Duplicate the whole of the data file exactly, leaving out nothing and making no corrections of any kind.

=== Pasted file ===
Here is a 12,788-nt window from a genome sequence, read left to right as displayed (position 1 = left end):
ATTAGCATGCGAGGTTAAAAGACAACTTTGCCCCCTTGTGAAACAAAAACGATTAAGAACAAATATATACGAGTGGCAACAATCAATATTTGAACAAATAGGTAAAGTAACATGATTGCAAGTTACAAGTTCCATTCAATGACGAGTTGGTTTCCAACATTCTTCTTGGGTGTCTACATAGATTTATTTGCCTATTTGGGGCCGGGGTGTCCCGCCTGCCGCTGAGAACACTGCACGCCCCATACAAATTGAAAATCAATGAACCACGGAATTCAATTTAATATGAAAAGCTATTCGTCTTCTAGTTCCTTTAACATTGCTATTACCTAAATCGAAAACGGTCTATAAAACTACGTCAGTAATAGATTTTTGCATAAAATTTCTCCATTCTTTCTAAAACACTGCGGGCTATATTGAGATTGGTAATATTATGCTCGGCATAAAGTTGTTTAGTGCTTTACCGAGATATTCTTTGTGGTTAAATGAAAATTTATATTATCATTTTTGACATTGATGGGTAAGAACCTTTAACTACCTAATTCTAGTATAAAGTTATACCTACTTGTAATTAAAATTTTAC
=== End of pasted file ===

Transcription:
Here is a 12,788-nt window from a genome sequence, read left to right as displayed (position 1 = left end):
ATTAGCATGCGAGGTTAAAAGACAACTTTGCCCCCTTGTGAAACAAAAACGATTAAGAACAAATATATACGAGTGGCAACAATCAATATTTGAACAAATAGGTAAAGTAACATGATTGCAAGTTACAAGTTCCATTCAATGACGAGTTGGTTTCCAACATTCTTCTTGGGTGTCTACATAGATTTATTTGCCTATTTGGGGCCGGGGTGTCCCGCCTGCCGCTGAGAACACTGCACGCCCCATACAAATTGAAAATCAATGAACCACGGAATTCAATTTAATATGAAAAGCTATTCGTCTTCTAGTTCCTTTAACATTGCTATTACCTAAATCGAAAACGGTCTATAAAACTACGTCAGTAATAGATTTTTGCATAAAATTTCTCCATTCTTTCTAAAACACTGCGGGCTATATTGAGATTGGTAATATTATGCTCGGCATAAAGTTGTTTAGTGCTTTACCGAGATATTCTTTGTGGTTAAATGAAAATTTATATTATCATTTTTGACATTGATGGGTAAGAACCTTTAACTACCTAATTCTAGTATAAAGTTATACCTACTTGTAATTAAAATTTTAC